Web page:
Philippine Design Royalty at Manila F.A.M.E. International April 2009

Share Article

Manila F.A.M.E. International (15-18 April 2009, SMX Convention Center) pays tribute to the movers and shakers of Philippine design and Filipino manufacturers who have placed Philippine design in the international spotlight over the years.

We have been coming to Manila F.A.M.E. for 18 years and when you look at what's available now, we're constantly surprised with how natural materials like fiber and coconut wood can be transformed into other products

Design royalty takes center stage at Asia's Best Design Destination - Manila F.A.M.E. International (15-18 April 2009, Manila, Philippines) as close to 300 world-class designers and manufacturers present their eco-inspired creations made of Philippine indigenous, sustainable materials.

As Asia's undisputed best design destination, Manila F.A.M.E. participants and exhibitors pride themselves in being pioneers of using recyclable and eco-friendly materials such as scrap metals, wood shavings, egg shells, and even abandoned insect colonies in coming up with fresh, original, innovative designs in home pieces and fashion wearable even at a time when recycling was not yet in fashion.

Over the years, a number of "green-fluenced" companies have been joining Manila F.A.M.E. to showcase product design innovation in gifts and houseware, furniture, fashion wearable and accessories, holiday décor, and health and wellness services in an effort to show that saving the environment is not just a fad.

1. Nature's Legacy Eximport, Inc. manufactures fine home furnishings and garden accessories using specially patented stone casting manufacturing process
2. Mind Masters, Inc. converts recycled paper and handmade paper from agricultural waste into works of art.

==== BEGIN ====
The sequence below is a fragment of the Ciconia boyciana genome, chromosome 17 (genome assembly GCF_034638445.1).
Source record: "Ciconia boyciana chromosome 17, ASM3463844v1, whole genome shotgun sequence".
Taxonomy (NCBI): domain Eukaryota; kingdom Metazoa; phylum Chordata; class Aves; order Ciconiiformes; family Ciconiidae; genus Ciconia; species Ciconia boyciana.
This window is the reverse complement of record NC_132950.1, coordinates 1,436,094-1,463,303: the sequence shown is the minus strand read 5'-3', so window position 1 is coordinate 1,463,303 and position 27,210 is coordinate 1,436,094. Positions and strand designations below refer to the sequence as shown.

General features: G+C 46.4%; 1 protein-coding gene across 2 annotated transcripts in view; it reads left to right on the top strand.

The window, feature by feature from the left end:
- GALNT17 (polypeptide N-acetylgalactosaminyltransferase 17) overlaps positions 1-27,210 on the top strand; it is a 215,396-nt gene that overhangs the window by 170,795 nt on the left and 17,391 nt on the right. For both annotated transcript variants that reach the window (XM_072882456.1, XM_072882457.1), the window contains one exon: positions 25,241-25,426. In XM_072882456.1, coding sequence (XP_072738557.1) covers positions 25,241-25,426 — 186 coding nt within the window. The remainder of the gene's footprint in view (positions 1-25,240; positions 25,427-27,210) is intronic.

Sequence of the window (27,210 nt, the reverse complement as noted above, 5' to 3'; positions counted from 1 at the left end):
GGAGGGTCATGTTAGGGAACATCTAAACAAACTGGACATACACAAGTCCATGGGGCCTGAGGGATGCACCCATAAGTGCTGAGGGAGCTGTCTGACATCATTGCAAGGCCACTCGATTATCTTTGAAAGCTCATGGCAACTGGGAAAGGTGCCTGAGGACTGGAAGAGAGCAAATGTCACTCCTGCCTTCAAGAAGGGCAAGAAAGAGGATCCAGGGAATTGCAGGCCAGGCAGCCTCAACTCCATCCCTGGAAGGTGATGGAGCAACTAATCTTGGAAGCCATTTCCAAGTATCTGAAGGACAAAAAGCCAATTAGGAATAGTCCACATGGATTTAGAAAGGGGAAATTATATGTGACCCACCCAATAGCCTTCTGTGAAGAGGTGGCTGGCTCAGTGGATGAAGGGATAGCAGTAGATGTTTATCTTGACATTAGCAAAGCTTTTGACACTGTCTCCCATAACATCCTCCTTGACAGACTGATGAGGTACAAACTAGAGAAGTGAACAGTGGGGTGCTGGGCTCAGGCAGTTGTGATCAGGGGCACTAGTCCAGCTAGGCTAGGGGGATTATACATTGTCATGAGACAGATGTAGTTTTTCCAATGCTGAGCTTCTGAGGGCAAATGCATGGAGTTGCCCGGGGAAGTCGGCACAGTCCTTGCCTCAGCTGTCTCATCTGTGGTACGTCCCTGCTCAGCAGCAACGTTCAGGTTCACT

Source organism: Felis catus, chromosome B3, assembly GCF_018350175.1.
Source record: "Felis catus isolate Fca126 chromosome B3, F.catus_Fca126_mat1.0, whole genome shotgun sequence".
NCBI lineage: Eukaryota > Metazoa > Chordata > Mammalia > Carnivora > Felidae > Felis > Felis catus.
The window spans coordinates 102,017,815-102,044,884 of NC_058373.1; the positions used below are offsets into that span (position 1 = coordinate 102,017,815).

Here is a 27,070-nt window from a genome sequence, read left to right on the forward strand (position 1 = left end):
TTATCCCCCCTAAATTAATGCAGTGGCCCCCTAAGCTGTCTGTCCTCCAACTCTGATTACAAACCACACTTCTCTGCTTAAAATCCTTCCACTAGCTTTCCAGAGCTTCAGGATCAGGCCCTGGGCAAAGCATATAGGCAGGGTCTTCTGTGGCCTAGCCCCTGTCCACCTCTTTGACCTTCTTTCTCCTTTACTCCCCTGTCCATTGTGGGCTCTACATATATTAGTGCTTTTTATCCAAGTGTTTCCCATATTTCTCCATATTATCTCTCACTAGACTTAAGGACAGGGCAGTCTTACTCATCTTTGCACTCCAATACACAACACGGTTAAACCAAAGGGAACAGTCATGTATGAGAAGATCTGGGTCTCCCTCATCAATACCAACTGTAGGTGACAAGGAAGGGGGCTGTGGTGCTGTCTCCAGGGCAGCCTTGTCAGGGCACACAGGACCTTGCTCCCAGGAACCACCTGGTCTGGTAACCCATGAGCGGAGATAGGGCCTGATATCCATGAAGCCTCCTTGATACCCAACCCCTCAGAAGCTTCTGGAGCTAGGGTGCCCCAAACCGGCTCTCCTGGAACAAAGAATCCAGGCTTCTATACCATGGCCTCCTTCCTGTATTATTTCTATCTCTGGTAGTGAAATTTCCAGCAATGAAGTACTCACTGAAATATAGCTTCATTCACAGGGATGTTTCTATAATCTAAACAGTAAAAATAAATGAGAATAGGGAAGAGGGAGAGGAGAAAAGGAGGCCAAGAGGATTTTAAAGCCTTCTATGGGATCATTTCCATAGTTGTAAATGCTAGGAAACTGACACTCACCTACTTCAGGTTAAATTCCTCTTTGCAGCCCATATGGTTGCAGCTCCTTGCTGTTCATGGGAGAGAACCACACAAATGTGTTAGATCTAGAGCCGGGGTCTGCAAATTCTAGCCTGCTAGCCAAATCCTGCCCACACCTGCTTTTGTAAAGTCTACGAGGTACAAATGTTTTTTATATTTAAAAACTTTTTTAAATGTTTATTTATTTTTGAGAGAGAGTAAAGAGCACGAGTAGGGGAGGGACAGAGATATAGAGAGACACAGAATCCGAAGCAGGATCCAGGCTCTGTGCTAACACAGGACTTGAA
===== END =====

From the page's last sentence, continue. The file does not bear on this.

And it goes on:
3. S.C. Vizcarra, Inc. specializes in handbags made from sustainable materials like rattan and bunsal.
4. Locsin International creates masterful crafts using indigenous raw materials such as rattan, seagrass, abaca, and handmade paper.
5. Simon Crafts International, Inc. sells eco-chic garden accessories out of assorted shells and other locally sourced sustainable materials.
6. Binnadang Ethnic Handicraft creates eco-furniture made of recycled paper.
7. Kilus Foundation manufactures posh bags from recycled tetra pack materials.
8. QCD Ventures Corporation uses recycled glass and tin and turned them into eco-art home accents.
9. Papelan Paper Products makes paper products out of recycled capiz and newspapers.
10. CSM Company manufactures fine bone china giftware and art décor made of scraps of animal bones

"We believe that designing an eco-friendly product starts with an understanding of your environment first. We recognize that sustainable and renewable resources are around us," said Manila F.A.M.E. exhibitor Mr Pete Delantar of Natures Legacy. Their company manufactures artistic and functional home pieces and various outdoor accessories. They also went beyond pre-audit certification for Life Cycle Analysis, Cradle to Cradle, SA 800, and obtained the coveted Green Seal.